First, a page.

Sure, a coop sounds like a great financial deal, especially if you’re living in an area where single-family homes are pricey. This particular form of property ownership might allow you to get a more spacious apartment for a lower price than you would pay even for a similarly sized condominium or townhouse. The ameneties—perhaps a fitness center, courtyard, and laundry facilities—are often even comparable.
But before signing on the dotted line, realize that coop ownership really means you are buying into a corporation that owns the building where your home or unit will be located. In that regard, you become just a shareholder in a corporation, who must abide by the board’s rules—including, in many instances, a rule against subletting.
As long as you plan to reside in your coop and don’t mind following rules, living within this ownership structure may suit you fine. But what happens when you decide you no longer want to use the coop as your primary residence and you want to rent it out as an investment property? Or maybe you travel a lot on business, and want to sublet your unit during your absences so as to make money on an otherwise vacant apartment?
In anticipation of such possibilities, be sure to take a good look at the terms of the subletting clause before going any further in your plans to purchase a coop.
This is the worst-case scenario, but it is possible. Coops are not always subject to landlord tenant laws. Coops are like social clubs or country clubs, in that they are free to make their own rules as long as they do not violate equal protection laws. Thus coop owners are free to prohibit rentals entirely.
You may be thinking, “Hey, it’s my home I can do as I please with my property.” But remember, you don’t own “real property.” You own stock, and as a stockholder you must follow the rules or else face fines or even a lawsuit.
Coops in general like to promote owner occupancy. Most coops therefore require that the owner live in the unit for a minimum amount of time before subletting to a tenant. One to three consecutive years is often required before the coop board will so much as consider a sublet.
“Consider” is the key word here, the coop board being under no obligation to accept a tenant. Even after you have advertised or otherwise found someone who wants to rent your place, that prospective tenant will be required to submit an application to the coop board.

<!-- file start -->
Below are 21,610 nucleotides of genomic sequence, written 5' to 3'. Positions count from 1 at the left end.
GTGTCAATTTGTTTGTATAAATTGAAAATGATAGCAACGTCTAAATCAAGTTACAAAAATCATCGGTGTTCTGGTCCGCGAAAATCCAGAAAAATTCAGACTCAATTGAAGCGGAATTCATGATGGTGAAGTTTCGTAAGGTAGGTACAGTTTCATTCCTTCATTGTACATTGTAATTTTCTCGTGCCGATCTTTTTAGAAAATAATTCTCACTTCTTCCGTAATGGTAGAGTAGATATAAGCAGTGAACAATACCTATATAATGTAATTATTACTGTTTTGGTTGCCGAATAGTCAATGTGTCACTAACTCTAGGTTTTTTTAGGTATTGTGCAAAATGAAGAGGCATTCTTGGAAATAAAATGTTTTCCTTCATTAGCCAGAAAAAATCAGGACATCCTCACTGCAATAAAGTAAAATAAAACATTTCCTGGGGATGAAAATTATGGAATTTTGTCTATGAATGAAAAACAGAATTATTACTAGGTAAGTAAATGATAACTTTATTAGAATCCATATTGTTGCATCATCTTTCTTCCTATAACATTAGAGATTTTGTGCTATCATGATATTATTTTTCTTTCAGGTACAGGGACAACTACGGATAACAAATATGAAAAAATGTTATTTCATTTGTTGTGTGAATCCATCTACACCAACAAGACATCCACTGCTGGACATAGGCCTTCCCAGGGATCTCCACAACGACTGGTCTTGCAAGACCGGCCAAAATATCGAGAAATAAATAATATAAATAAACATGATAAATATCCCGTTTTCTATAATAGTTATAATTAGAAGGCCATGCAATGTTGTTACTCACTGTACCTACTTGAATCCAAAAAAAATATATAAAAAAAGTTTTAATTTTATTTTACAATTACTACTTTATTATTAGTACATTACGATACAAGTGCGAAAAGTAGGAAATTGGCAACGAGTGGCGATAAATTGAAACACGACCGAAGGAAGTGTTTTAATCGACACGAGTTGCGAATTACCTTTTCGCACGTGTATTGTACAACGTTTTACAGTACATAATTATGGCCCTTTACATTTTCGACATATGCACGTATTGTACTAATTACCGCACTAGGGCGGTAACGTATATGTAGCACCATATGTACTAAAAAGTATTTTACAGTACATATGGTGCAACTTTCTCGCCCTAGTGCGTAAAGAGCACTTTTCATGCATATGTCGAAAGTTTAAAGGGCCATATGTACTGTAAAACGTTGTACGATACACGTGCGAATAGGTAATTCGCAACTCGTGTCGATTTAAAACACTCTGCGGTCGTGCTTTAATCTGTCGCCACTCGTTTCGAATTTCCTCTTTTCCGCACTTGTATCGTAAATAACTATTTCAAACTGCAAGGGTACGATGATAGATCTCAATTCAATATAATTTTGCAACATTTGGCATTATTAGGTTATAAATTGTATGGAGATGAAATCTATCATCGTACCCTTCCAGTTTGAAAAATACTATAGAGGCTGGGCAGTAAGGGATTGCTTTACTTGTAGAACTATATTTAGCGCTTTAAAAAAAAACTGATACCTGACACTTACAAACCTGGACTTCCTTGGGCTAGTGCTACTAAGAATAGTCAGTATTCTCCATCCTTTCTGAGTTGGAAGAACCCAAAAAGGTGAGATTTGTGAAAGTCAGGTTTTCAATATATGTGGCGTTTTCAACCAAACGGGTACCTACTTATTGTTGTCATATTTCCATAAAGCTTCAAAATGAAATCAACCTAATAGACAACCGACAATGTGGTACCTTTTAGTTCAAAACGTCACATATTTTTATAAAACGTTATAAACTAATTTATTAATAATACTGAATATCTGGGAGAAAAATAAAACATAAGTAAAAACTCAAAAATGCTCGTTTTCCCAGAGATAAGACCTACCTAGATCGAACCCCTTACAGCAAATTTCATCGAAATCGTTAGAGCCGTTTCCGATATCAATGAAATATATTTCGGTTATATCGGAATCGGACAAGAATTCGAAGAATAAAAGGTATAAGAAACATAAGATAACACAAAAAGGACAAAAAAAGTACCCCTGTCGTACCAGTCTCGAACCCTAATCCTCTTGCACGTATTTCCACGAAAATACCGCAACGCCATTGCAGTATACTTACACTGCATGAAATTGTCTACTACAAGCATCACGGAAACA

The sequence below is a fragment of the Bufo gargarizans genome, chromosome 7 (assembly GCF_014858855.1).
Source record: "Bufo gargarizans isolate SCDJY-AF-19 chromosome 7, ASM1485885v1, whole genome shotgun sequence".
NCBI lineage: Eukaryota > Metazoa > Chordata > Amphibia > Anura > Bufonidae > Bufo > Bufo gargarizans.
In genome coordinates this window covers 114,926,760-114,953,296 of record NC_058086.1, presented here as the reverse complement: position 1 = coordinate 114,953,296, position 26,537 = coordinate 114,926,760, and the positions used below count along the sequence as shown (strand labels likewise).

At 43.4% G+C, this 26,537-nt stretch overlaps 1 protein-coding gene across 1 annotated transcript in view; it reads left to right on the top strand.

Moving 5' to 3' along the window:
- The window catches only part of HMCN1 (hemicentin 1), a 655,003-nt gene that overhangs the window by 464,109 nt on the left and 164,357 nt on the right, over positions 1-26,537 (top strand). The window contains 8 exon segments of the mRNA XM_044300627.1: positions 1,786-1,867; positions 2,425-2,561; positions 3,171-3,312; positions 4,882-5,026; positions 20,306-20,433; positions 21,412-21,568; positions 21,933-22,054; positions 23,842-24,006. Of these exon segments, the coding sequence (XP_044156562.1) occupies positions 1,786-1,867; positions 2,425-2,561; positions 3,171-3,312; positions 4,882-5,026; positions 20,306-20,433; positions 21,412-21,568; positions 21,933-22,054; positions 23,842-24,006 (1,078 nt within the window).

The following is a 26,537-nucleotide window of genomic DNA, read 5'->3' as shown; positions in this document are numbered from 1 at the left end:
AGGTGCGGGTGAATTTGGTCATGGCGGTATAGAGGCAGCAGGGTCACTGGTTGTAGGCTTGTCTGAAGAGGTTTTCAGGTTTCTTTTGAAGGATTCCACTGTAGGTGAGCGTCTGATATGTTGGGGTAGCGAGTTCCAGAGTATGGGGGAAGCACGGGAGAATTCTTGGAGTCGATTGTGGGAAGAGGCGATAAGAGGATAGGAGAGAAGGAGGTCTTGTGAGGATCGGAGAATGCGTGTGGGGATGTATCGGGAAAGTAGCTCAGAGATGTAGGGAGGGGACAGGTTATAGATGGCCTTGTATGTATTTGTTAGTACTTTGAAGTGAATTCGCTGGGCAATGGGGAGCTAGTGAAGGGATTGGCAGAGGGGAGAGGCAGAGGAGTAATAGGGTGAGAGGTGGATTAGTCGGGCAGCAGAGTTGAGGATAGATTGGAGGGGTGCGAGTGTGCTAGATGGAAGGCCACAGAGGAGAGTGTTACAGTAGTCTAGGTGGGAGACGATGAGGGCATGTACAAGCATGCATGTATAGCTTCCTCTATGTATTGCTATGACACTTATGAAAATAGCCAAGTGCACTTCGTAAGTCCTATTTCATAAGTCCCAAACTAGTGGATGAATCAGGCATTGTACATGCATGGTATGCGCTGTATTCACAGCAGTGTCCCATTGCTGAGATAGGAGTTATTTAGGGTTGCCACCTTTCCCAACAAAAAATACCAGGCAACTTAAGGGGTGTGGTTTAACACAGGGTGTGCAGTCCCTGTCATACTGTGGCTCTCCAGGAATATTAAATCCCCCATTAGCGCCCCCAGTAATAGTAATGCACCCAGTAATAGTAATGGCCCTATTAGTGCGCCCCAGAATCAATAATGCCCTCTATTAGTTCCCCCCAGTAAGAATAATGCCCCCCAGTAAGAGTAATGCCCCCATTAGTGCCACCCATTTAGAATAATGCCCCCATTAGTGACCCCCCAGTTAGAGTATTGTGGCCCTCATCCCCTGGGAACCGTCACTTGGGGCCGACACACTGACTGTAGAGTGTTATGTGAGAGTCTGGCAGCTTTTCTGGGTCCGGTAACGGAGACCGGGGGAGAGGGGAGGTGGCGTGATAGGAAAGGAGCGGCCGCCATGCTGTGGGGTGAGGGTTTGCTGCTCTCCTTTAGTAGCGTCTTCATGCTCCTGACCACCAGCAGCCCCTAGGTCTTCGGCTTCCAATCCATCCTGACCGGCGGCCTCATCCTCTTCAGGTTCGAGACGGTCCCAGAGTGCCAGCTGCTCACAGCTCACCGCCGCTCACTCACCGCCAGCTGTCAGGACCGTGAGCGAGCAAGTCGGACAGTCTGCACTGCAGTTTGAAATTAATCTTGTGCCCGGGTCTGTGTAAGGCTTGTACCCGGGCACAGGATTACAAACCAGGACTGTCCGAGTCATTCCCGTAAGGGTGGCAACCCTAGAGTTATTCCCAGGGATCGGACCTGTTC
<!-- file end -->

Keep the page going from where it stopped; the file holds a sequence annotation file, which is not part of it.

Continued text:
Part of this application is likely to include a complete background check, financial review, and interview before the board. Even if the tenant has a clean background and good financial history, there is no guarantee that the board will accept him or her. Coop boards do not have to provide a reason for their refusal of a tenant and are not required by law (short of cases where they are discriminating based on race, ethnicity, disability, or religion) to approve a tenant who meets the basic entry criteria.
Coop boards and residents typically want to prevent the disruption to their residential community that can be created by a heavy inflow and outflow of tenants. For the most part, coops prohibit short-term sublets (under a year). Or short-term tenants might be permitted upon special application to the board.
So if you travel a lot on business and want to be able to list your coop as a rental unit on a site like Airbnb, carefully check for such a restriction before purchasing a coop.
Just as the board requires a minimum term for a lease, it will also set a maximum term. Most coop boards say that a tenant can sublet for anywhere between one and three years, after which the board may or may not permit lease renewal. In cases where the board does permit a tenant to reapply to sublet, the tenant will need to submit another application and go through most of the same paperwork as required at the onset of the lease.
After you make it through all the steps required to sublet, there will more than likely be fees involved, starting with an application fee. Typically, the coop board will also charge a fee for the privilege of subletting. This amount can be as high as 25% of the monthly rent.
There will also probably be moving charges. Let’s say you decide you want to sell your coop while you still have a tenant. Make sure you give your tenant plenty of advance notice, because if a tenant refuses to leave, you may be forced to take legal action to evict.This will either cost you more money or draw out the length of the selling time.
While it is often possible to sublet a coop, this depends entirely on the rules that apply there. Many coop rules create major obstacles to subletting. If you plan on subletting, or at least want the option to do so in the future or for any length of time, a coop may not be your best choice for a place to live.